Girlchild: A Novel

Girlchild: A Novel

by Tupelo Hassman

Paperback(First Edition)

View All Available Formats & Editions
Choose Expedited Shipping at checkout for guaranteed delivery by Thursday, July 25


A New York Times Book Review Editors' Choice

Rory Hendrix, the least likely of Girl Scouts, hasn't got a troop or a badge to call her own. But she still borrows the Handbook from the elementary school library to pore over its advice, looking for tips to get off the Calle—the Reno trailer park where she lives with her mother, Jo, the sweet-faced, hard-luck bartender at the Truck Stop.

Rory's been told she is one of the "third-generation bastards surely on the road to whoredom," and she's determined to break the cycle. As Rory struggles with her mother's habit of trusting the wrong men, and the mixed blessing of being too smart for her own good, she finds refuge in books and language. From diary entries, social workers' reports, story problems, arrest records, family lore, and her grandmother's letters, Tupelo Hassman's Girlchild crafts a devastating collage that shows us Rory's world while she searches for the way out of it.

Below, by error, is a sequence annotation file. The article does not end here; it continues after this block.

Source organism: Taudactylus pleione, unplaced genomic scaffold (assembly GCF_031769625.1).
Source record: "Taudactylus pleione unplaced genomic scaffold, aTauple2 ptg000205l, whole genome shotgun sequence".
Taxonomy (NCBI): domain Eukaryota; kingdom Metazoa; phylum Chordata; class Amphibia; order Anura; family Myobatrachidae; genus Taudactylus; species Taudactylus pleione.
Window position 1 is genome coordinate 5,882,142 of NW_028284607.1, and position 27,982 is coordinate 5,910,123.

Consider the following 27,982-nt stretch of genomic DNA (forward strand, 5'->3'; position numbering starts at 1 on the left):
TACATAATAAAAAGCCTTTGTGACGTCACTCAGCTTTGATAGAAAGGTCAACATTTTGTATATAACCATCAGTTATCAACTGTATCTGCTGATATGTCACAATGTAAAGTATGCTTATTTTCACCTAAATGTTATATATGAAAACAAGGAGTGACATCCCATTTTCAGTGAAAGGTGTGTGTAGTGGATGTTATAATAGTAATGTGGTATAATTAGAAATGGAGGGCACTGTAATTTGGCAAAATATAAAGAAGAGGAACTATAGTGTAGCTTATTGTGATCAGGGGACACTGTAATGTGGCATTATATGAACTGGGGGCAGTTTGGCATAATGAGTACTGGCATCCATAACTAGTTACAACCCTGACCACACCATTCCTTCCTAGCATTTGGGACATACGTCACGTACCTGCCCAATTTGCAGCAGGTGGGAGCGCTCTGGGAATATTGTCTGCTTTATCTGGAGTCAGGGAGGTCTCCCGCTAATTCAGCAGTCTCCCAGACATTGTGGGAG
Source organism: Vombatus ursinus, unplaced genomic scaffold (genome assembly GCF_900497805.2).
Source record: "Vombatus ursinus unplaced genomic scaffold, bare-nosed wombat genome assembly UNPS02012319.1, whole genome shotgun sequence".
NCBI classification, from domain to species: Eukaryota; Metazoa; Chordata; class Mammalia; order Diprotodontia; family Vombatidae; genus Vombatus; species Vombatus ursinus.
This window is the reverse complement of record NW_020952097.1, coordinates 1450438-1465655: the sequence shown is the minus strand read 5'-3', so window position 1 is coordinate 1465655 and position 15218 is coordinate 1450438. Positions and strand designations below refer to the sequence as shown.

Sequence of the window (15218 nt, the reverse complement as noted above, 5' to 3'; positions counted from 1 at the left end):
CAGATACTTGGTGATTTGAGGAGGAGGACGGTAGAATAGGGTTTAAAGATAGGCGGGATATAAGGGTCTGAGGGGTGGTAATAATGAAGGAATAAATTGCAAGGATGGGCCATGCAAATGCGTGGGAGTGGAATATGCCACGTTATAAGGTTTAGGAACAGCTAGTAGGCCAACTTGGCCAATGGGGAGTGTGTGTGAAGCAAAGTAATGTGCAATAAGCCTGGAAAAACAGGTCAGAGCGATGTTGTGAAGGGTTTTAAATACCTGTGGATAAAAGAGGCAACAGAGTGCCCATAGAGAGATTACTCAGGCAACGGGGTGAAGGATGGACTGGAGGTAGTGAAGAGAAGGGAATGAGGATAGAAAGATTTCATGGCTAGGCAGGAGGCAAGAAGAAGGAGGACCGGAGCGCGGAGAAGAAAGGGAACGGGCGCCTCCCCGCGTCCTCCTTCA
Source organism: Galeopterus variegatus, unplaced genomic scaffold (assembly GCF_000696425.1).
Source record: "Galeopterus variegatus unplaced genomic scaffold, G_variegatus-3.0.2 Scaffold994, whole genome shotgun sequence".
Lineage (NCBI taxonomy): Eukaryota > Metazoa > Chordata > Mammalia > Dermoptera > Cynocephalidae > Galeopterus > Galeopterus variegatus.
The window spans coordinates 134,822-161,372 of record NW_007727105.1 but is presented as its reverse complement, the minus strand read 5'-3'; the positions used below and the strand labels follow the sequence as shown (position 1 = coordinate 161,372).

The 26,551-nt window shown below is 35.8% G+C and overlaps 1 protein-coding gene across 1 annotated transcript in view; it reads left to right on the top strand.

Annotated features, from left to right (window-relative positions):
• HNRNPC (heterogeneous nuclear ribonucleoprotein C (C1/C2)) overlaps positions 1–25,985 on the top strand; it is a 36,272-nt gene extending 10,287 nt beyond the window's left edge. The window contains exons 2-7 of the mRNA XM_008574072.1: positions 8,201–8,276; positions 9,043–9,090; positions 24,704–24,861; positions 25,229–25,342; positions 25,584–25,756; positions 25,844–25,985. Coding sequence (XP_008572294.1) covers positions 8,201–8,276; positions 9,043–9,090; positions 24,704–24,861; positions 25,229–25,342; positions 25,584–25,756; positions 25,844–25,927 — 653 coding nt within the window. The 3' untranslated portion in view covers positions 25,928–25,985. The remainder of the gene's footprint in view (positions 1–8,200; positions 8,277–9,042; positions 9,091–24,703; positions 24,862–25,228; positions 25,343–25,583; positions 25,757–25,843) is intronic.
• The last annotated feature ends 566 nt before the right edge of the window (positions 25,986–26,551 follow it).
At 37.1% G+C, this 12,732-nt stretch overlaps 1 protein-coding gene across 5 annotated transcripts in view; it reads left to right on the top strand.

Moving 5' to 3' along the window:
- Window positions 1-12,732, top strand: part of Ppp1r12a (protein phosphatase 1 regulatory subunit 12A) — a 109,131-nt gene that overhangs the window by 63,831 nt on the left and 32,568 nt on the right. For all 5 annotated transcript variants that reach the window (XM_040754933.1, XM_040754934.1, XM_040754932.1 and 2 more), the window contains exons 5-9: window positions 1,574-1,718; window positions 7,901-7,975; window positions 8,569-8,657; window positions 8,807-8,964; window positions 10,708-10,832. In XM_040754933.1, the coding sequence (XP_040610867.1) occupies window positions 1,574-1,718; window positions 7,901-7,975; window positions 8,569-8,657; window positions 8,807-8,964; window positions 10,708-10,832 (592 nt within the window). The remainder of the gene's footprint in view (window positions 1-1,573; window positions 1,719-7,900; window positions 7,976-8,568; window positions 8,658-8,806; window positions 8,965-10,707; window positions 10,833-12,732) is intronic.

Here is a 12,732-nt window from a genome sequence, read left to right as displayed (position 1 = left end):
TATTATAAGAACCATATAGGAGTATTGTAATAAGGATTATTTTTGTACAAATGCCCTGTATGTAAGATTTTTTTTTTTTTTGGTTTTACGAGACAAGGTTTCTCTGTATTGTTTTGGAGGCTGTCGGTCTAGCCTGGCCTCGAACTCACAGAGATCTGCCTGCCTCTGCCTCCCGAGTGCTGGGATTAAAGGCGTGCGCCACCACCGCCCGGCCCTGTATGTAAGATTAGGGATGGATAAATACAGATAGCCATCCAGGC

Product Details

ISBN-13: 9781250024060
Publisher: Picador
Publication date: 02/05/2013
Edition description: First Edition
Pages: 288
Sales rank: 628,072
Product dimensions: 5.40(w) x 8.20(h) x 1.00(d)

About the Author

Tupelo Hassman graduated from Columbia's MFA program. Her writing has been published in the Portland Review Literary Journal, Paper Street Press, Tantalum, We Still Like, and Zyzzyva, and by 100 Word Story, Five, and Invisible City Audio Tours.

Read an Excerpt